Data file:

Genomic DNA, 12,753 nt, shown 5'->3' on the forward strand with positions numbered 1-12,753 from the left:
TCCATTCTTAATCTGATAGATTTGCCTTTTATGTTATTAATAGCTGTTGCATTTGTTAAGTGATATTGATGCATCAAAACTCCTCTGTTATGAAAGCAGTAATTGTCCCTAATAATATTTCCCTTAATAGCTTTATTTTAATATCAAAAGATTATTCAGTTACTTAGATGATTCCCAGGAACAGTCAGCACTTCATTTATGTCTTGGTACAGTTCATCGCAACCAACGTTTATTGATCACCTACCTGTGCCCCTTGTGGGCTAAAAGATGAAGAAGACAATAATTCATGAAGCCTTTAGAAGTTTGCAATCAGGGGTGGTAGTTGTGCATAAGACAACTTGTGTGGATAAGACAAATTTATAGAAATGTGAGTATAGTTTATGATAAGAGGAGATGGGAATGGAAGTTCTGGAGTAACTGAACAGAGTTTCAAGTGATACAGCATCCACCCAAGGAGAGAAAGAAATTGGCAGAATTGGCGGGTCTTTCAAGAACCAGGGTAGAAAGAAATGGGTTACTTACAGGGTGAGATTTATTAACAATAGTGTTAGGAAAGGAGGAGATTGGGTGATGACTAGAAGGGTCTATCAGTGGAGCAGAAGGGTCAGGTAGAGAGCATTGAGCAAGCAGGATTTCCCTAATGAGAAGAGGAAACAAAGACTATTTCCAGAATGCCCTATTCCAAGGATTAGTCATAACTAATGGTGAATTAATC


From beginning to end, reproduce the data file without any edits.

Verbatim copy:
Genomic DNA, 12,753 nt, shown 5'->3' on the forward strand with positions numbered 1-12,753 from the left:
TCCATTCTTAATCTGATAGATTTGCCTTTTATGTTATTAATAGCTGTTGCATTTGTTAAGTGATATTGATGCATCAAAACTCCTCTGTTATGAAAGCAGTAATTGTCCCTAATAATATTTCCCTTAATAGCTTTATTTTAATATCAAAAGATTATTCAGTTACTTAGATGATTCCCAGGAACAGTCAGCACTTCATTTATGTCTTGGTACAGTTCATCGCAACCAACGTTTATTGATCACCTACCTGTGCCCCTTGTGGGCTAAAAGATGAAGAAGACAATAATTCATGAAGCCTTTAGAAGTTTGCAATCAGGGGTGGTAGTTGTGCATAAGACAACTTGTGTGGATAAGACAAATTTATAGAAATGTGAGTATAGTTTATGATAAGAGGAGATGGGAATGGAAGTTCTGGAGTAACTGAACAGAGTTTCAAGTGATACAGCATCCACCCAAGGAGAGAAAGAAATTGGCAGAATTGGCGGGTCTTTCAAGAACCAGGGTAGAAAGAAATGGGTTACTTACAGGGTGAGATTTATTAACAATAGTGTTAGGAAAGGAGGAGATTGGGTGATGACTAGAAGGGTCTATCAGTGGAGCAGAAGGGTCAGGTAGAGAGCATTGAGCAAGCAGGATTTCCCTAATGAGAAGAGGAAACAAAGACTATTTCCAGAATGCCCTATTCCAAGGATTAGTCATAACTAATGGTGAATTAATC